What Language of Love Do You Speak?

As a Love Coach, of course I have a special interest in reading books that have to do with Love. Some of the books have significantly influenced my love coaching and clients hear me quoting them on a regular basis. One such book and one of my favourites is The 5 Love Languages by Gary Chapman.

Everyone who knows me well has heard me quote this book at least several hundreds of times. All of my clients, close friends, close family, and anyone who’s dated me since I read it (including my current boyfriend) have been forced (yes “forced” is an accurate word) to fill out the 30 question multiple choice quiz that then leads to the explanation of their love languages. In fact, I have given this quiz to so many people that I now have it on my phone to easily pass on to the next willing victim (um I may want to substitute that word for a softer one perhaps even if it is rather accurate.) 😉

If you haven’t read this book yet (which means you haven’t been around me enough to be sufficiently brainwashed, or you have by now developed some amazing immunity because of being around me for very, very long) ;-} then you might be wondering right now what these “5 love languages” actually are and why I’m devoting an entire Tuesday blog to writing about this book?

Chapman explains that the 5 Love Languages are the 5 different ways in which most of us primarily want to feel loved. In other words, to “feel” loved, we need to “receive” love in our primary love languages. He has divided that way into the 5 that he believes are the most prominent for the majority of people. Each person, he claims, then wants to receive love and give love in 1-2 primary languages of the 5 mentioned. Therein lies the dilemma. If you and your partner like to receive love in different ways, you may be giving love in a way that your partner doesn’t recognise hence still leaving your partner feeling unloved. To explain better, let me first list the 5 love languages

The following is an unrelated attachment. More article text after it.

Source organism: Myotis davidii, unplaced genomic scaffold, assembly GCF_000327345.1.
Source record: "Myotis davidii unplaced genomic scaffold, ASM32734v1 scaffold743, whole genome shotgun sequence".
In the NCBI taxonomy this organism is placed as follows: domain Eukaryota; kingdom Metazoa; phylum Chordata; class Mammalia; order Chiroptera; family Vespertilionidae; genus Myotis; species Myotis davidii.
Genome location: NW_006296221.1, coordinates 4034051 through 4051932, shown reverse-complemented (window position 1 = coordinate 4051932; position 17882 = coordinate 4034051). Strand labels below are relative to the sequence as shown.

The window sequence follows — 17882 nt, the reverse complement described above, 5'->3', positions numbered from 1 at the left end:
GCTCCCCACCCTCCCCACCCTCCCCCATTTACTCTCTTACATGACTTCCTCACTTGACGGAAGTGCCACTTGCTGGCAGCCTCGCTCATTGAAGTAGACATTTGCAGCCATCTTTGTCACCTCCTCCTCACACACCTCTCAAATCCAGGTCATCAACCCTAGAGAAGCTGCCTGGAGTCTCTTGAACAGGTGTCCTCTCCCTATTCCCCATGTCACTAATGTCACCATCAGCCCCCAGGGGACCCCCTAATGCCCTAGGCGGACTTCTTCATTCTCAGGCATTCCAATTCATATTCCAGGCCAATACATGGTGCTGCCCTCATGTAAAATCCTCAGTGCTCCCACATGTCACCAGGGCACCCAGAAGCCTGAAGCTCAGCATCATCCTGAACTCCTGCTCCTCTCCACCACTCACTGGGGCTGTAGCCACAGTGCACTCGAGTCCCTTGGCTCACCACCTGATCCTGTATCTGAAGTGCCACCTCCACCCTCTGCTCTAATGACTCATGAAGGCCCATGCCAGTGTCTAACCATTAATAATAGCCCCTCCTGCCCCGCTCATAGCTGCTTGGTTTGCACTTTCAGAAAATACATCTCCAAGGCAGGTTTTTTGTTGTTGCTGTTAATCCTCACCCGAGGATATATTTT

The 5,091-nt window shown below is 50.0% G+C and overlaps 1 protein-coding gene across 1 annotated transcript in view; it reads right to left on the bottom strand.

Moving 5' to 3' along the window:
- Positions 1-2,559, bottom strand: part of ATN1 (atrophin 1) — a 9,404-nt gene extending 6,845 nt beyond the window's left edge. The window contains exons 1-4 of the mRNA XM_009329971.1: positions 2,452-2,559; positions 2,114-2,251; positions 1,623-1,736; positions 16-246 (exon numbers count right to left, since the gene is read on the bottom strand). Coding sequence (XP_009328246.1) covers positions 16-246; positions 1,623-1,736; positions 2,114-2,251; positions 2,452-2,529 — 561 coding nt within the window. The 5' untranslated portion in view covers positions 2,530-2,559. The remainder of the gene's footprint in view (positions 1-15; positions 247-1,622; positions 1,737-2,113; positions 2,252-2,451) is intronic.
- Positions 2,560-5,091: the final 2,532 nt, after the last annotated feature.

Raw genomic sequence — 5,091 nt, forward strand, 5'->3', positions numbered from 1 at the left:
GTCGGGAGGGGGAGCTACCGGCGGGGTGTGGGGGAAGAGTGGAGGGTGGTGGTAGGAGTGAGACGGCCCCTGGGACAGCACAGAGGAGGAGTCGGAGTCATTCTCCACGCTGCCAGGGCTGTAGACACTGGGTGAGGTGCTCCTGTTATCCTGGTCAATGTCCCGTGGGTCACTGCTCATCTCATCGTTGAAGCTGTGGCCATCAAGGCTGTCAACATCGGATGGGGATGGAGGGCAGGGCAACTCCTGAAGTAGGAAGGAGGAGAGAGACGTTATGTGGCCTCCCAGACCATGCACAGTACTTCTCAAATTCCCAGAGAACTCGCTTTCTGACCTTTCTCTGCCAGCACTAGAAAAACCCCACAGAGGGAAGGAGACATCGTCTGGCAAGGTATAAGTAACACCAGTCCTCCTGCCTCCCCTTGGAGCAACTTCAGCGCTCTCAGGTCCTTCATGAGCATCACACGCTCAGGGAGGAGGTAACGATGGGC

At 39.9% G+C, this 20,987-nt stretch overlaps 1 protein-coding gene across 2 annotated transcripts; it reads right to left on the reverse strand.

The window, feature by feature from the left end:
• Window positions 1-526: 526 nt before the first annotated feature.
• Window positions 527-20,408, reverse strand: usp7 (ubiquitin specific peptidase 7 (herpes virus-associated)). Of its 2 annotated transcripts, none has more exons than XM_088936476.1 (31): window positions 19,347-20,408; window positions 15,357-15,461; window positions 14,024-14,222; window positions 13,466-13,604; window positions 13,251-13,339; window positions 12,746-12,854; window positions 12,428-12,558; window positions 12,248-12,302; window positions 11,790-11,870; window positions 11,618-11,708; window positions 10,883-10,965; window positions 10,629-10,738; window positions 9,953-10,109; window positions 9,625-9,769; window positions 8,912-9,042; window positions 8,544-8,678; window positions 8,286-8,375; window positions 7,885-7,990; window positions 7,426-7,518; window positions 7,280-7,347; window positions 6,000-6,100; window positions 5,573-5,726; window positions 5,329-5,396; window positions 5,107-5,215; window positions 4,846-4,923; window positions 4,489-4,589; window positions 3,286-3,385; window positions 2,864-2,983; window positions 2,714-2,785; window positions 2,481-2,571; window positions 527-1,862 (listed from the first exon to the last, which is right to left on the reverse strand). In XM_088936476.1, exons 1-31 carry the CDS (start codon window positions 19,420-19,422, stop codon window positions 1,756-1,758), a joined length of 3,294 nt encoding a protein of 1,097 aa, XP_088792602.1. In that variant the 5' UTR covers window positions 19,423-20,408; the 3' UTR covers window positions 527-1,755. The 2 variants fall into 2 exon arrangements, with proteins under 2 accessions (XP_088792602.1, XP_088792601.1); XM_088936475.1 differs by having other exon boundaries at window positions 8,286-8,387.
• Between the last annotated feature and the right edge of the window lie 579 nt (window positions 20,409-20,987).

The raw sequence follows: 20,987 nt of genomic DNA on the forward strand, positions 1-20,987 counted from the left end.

The 5 Love Languages

o   Words of affirmation

o   Quality time

o   Receiving gifts

o   Acts of service

o   Physical touch

When I began as a Transformational Love Coach, I initially tended to work primarily with women who were single or recently out of a relationship to help them get their confidence back, to love themselves better in order to have a better relationship going forward, and to help them understand how to meet that seemingly elusive quality man that’s ideal for them and how to move onto a long-term committed relationship with him. Through that work, as well as my work around femininity, I began also attracting the interest of women in relationships that they felt were either no longer working, or were “going nowhere”, or that had “lost that spark” after years together. My first step was of course to help each client determine whether their relationship still had longevity and if it was something that matched her life vision and hence something that she wanted to continue to work on and improve. My next step was to understand where the mismatch between the couple could be. For this, I used the 5 Love Languages. More often than not, this was a good start.